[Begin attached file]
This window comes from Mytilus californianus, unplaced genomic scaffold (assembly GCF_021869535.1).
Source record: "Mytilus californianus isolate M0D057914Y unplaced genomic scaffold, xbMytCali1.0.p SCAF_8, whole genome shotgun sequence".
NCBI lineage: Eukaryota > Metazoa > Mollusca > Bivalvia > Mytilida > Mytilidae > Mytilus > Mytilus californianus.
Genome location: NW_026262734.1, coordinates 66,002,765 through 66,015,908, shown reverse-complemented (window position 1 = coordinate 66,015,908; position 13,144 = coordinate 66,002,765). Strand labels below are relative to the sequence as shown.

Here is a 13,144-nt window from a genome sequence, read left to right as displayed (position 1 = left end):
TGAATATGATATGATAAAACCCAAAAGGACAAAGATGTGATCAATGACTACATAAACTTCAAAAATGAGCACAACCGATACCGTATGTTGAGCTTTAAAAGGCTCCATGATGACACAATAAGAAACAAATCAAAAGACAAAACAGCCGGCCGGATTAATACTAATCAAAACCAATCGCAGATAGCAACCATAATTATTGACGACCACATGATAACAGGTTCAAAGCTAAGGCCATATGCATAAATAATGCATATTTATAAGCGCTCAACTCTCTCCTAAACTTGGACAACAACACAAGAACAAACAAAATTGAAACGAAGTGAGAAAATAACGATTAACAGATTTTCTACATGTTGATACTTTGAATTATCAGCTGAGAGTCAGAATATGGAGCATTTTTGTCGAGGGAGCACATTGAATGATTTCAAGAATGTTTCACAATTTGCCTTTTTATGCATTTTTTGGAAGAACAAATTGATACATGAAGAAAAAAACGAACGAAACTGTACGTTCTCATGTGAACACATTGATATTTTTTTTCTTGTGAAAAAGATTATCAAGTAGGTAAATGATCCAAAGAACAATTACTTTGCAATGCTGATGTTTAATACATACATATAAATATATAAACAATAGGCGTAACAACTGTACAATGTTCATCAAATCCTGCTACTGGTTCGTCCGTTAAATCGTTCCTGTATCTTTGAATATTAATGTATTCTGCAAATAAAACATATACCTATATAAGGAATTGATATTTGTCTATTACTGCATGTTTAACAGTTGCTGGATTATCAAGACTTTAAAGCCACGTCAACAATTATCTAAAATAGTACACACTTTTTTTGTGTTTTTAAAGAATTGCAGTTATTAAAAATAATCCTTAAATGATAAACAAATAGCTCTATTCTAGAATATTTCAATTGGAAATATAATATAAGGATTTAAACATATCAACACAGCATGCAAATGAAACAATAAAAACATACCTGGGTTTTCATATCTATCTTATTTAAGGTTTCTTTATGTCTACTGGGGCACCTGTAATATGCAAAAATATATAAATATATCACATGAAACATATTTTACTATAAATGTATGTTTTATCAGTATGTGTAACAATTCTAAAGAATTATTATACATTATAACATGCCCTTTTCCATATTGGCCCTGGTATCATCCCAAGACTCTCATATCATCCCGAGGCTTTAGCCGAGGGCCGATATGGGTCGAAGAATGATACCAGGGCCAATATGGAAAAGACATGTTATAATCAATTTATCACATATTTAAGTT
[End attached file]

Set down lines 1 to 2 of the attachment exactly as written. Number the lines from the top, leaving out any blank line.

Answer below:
This window comes from Mytilus californianus, unplaced genomic scaffold (assembly GCF_021869535.1).
Source record: "Mytilus californianus isolate M0D057914Y unplaced genomic scaffold, xbMytCali1.0.p SCAF_8, whole genome shotgun sequence".